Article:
Showing posts from April, 2018

American woodcock.

Anne spotted a woodcock walking across a yard at Rondeau Provincial Park, Ontario, Canada. April 30, 2018. By the time I got turned around it had wandered into a grassy area.
This photo explains why it is hard to find woodcocks. He was about 4 feet away.
Scolopax minor
Young woodcocks leave the nest a few hours after hatching, but for their first week they depend on their mother for food. They start to probe in dirt at three or four days after hatching.
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Red-breasted nuthatch.

On the suet feeder log in the yard.
We didn't see them through the winter but they have been back for a few weeks now.

Sitta canadensis
Red-breasted Nuthatches migrate southward earlier than many irruptive species. They may begin in early July and may reach their southernmost point by September or October.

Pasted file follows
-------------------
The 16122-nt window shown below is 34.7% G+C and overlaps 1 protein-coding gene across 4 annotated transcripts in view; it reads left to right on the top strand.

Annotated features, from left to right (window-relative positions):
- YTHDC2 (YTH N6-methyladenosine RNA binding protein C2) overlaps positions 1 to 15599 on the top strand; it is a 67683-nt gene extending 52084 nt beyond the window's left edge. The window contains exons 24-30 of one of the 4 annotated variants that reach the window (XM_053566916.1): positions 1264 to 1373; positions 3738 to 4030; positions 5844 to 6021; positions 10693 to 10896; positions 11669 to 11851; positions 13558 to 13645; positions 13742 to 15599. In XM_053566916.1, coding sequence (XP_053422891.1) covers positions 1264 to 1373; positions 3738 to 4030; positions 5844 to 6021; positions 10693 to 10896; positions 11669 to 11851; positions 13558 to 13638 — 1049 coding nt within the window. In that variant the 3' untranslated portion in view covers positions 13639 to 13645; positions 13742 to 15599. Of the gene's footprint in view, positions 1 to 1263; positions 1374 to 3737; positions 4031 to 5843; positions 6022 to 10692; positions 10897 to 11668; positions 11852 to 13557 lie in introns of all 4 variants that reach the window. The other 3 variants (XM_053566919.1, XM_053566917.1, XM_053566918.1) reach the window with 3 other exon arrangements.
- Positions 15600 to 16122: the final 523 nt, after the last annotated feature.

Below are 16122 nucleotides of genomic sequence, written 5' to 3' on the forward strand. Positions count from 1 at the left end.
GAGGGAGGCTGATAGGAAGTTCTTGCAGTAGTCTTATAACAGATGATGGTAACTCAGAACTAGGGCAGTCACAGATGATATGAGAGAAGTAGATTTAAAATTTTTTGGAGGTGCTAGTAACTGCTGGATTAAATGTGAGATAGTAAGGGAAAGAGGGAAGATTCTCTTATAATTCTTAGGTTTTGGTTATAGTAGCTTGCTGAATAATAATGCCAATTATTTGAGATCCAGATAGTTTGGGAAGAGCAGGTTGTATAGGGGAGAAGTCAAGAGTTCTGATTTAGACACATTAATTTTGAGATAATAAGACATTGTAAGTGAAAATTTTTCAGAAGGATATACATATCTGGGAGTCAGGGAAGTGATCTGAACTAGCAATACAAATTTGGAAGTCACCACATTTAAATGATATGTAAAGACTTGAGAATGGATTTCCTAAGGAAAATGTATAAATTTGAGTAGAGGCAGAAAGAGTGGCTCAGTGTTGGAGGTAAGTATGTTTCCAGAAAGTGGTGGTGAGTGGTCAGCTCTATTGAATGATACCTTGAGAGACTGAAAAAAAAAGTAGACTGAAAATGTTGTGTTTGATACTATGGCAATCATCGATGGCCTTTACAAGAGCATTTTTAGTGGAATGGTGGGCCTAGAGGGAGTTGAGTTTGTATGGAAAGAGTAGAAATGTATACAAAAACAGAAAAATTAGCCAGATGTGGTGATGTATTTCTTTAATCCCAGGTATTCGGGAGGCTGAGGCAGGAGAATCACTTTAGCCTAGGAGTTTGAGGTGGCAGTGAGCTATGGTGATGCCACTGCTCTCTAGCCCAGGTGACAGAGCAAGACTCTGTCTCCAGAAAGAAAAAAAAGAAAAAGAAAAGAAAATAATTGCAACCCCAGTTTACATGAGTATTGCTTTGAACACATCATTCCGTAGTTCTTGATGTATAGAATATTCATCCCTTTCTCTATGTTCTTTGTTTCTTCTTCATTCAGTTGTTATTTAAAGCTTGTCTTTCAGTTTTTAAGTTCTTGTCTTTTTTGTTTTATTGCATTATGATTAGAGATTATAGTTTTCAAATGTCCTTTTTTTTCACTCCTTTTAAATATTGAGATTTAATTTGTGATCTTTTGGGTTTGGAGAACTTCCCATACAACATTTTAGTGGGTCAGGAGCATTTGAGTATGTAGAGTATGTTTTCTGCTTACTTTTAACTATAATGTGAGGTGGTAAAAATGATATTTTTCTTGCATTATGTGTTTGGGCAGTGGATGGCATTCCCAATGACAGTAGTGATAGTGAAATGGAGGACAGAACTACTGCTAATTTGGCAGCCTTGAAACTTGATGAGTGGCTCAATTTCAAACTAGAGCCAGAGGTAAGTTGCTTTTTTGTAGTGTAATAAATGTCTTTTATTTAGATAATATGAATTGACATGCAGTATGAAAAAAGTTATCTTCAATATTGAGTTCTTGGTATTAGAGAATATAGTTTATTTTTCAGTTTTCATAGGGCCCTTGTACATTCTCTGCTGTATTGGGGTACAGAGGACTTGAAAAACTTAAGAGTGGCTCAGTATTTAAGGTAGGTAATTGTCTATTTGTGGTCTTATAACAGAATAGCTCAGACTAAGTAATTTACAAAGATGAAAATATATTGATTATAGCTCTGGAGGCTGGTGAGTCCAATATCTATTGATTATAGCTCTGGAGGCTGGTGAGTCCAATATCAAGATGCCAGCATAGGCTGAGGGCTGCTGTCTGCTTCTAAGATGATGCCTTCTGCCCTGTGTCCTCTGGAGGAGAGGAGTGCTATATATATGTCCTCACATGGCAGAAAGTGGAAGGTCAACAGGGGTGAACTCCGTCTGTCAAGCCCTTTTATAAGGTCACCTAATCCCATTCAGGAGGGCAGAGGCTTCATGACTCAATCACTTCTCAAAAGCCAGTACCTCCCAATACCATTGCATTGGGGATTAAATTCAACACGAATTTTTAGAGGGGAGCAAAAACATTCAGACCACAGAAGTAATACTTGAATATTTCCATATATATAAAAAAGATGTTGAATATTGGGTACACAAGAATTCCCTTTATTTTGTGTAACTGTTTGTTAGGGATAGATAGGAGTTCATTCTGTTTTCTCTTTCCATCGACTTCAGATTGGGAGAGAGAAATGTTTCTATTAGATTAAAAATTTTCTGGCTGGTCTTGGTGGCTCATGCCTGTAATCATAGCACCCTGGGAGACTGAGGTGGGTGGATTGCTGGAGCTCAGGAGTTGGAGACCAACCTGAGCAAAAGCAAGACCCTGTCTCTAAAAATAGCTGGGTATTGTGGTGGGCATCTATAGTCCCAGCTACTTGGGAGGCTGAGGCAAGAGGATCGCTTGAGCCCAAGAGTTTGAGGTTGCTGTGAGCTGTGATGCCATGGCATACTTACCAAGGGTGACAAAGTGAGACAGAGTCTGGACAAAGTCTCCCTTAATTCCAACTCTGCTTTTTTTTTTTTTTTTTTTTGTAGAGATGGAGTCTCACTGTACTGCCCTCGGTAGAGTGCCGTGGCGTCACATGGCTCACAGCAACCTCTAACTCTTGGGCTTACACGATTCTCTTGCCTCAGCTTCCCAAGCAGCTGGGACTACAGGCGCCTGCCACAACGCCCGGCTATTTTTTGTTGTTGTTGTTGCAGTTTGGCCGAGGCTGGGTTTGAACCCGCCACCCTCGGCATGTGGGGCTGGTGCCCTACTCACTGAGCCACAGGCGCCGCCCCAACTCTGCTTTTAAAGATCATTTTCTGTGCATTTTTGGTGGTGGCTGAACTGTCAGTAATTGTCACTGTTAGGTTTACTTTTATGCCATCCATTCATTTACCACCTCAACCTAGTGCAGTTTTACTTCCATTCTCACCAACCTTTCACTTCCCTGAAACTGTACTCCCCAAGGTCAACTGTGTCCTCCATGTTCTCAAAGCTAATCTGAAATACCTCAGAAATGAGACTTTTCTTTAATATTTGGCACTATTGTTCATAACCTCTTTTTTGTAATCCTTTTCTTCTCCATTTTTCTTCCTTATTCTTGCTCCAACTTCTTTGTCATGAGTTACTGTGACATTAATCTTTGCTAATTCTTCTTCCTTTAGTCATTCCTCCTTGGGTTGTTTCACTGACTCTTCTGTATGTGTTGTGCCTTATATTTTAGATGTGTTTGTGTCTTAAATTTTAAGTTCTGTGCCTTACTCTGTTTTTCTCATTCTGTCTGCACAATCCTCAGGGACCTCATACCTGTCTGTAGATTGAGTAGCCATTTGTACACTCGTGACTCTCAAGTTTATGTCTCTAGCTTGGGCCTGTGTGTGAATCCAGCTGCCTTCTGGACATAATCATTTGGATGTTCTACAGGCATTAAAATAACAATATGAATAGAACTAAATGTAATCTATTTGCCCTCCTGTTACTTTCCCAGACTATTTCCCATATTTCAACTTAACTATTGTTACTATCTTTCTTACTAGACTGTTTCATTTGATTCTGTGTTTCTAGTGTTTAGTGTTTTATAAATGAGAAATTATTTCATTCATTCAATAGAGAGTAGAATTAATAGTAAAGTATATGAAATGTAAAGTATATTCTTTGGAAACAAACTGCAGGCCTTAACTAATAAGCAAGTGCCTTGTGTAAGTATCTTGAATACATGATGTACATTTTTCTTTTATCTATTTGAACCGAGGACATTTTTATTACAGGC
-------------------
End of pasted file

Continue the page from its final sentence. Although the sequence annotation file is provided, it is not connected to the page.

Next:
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Golden-crowned kinglet

Rondeau Provincial Park. Lots of these around not as many ruby-crowned.
A few hermit thrushes and other odds and ends. Maybe migration has started.
Regulus satrapa Each of the Golden-crowned Kinglet's nostrils is covered by a single, tiny feather. source -

False advertising.

The I'm injured, follow me, display of the killdeer. Rondeau Provincial Park, April 24, 2018.
Charadrius vociferus
A well-known denizen of dry habitats, the Killdeer is actually a proficient swimmer. Adults swim well in swift-flowing water, and chicks can swim across small streams.
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Virginia rail at Rondeau Provincial Park.

Park staff told me about a rail on Tulip Tree Trail. Another photographer spotted it for me. This is one of about 100 photos. Have to go through the rest to see if there is a better one.
Rallus limicola The forehead feathers of Virginia Rails are adapted to withstand wear and tear that results from pushing through dense and often sharp marsh vegetation.
As a group, rails have the highest ratio of leg muscles to flight muscles of any bird, which may explain their propensity to walk rather than fly.